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Coronavirus R-rate could be as high at 1.8 in Northern Ireland as it records 43 more cases

The coronavirus rate of infection could be as high as 1.8 in Northern Ireland - as the country records 43 more cases within 23 clusters.

The Department of Health said the R-rate rose from between 0.5 and one last week, to between 0.8 and 1.8 this week, in a dramatic escalation of Covid-19 in the region.

R represents the number of individuals who, on average, will be infected by a person with the virus.  

It comes as more than 20 coronavirus clusters have been identified in Northern Ireland.

Of the 23 pinpointed in the region since May 25 when the test and trace programme went live, 11 clusters remain open, according to the Public Health Agency (PHA).

First Minister Arlene Foster at a press confrerence at Dublin Castle for the first summit of the North South Ministerial Council on July 31, 2020. More than 20 coronavirus clusters have been identified in Northern Ireland

It means the planned reopening of pubs and bars that don't sell food has been pushed back to September 1.  

First Minister Arlene Foster said: 'Because of the concern around the level of community transmission and the desire to frankly prioritise the reopening of our schools... we have decided that it is prudent to pause the reopening of our public houses.'

Some 168 cases of Covid-19 have been associated with the clusters, with nine areas connected to five or more cases.

Earlier this week, two businesses in Newcastle, Co Down, closed temporarily following outbreaks among their staff.

It means the planned reopening of pubs and bars that don't sell food has been pushed back to September 1. Pictured, a closed pub in Belfast

The statement from the PHA came on Thursday as the Department of Health's daily updates showed 43 more positive cases of coronavirus have been detected in the region, bringing the total to 6,049.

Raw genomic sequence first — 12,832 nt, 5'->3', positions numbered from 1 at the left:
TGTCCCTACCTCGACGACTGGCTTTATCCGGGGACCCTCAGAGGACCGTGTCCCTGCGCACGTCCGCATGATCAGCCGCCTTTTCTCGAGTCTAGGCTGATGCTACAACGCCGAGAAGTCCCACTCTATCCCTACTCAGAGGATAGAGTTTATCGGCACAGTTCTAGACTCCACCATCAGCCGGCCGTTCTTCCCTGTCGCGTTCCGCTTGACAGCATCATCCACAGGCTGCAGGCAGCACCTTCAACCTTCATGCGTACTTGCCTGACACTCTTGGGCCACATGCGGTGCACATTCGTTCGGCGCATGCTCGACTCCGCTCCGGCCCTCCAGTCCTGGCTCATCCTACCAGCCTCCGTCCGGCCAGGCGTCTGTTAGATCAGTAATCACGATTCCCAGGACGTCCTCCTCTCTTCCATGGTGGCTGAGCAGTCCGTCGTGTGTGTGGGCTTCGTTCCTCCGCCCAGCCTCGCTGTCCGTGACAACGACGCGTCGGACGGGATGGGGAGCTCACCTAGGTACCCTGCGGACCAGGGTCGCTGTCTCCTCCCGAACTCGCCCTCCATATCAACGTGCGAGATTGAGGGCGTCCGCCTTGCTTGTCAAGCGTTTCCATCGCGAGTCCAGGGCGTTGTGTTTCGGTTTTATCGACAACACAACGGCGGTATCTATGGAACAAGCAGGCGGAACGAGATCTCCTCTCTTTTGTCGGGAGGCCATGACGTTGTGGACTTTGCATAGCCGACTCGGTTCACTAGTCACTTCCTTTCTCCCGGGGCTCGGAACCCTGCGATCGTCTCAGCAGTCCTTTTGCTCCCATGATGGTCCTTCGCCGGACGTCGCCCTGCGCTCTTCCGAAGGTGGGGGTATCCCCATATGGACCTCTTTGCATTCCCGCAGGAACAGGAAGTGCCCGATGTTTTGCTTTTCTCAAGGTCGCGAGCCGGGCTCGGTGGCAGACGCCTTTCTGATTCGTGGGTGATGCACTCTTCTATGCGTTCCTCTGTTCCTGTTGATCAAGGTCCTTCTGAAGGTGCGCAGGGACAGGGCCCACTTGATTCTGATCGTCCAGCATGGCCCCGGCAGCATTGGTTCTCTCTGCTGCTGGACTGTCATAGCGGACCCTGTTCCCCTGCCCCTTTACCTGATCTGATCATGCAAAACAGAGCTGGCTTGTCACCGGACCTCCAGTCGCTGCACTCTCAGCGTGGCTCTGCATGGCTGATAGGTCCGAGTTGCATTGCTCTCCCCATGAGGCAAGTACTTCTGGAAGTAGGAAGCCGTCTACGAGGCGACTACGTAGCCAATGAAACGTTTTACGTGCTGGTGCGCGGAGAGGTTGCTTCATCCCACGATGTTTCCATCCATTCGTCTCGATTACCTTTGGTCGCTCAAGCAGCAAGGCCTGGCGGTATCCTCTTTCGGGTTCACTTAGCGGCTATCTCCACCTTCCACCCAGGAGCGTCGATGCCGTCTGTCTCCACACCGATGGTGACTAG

No new deaths were recorded on Thursday, leaving the total in the region at 556, according to departmental figures.

The PHA has defined a cluster as two or more laboratory-confirmed cases of Covid-19 among individuals associated with a key setting, with illness onset dates within a 14-day period.

Key settings which have seen a cluster include workplaces, retail or hospitality premises, domestic gatherings, and sporting settings, however the PHA said the transmission risk is highest in a household setting.

Key settings which have seen a cluster include workplaces, retail or hospitality premises, domestic gatherings, and sporting settings. Pictured, parishioners wearing face masks in Armagh on June 29

Since July, the average number of close contacts linked to cases has more than doubled. 

The rise may be attributed to the gradual easing of lockdown measures, but may also be explained by the relaxing of attitudes to social distancing.

Dr Gerry Waldron, head of health protection at the PHA, said: 'Clusters are managed through the contact tracing programme, and where we need to advise or inform the public of any increased risk to public health we will do so in a timely manner.

'In the past seven days, five clusters have been identified. Thirty-five cases have been associated with these clusters, with 239 close contacts.

'This should act as a timely reminder that we must not become complacent - coronavirus remains in circulation and we have seen an increase in cases in recent weeks. It is therefore essential that we remember the key advice to help keep ourselves and those around us safe.

'Maintain social distancing, wash your hands regularly, and get tested if you display any symptoms of coronavirus.

Prison officers wearing PPE clothing as they await new committals at HMP Maghaberry in Lisburn, Co Antrim

'Speculation around current clusters of Covid-19 across Northern Ireland is not helpful.

'We will not be commenting on individual cases of Covid-19 or going into the detail of every incident that emerges, as this could lead to people being identified, create stigma, and focus attention on individuals, families or groups, and therefore deter others with symptoms coming forward to be tested.' 

A spokeswoman for the Department of Health said while community transmission remains low in Northern Ireland, the number of positive tests per day has increased three-fold from early July.

Chief scientific adviser Professor Ian Young said: 'The most recent data for Northern Ireland underlines the need for continued vigilance.

'There are five key steps each of us can take to keep ourselves and others safe - rigorously maintain social distancing; wash our hands well and often; wear face coverings in enclosed spaces where social distancing is difficult; co-operate fully with the Test, Trace and Protect programme, and download the Stop Covid NI app.' 

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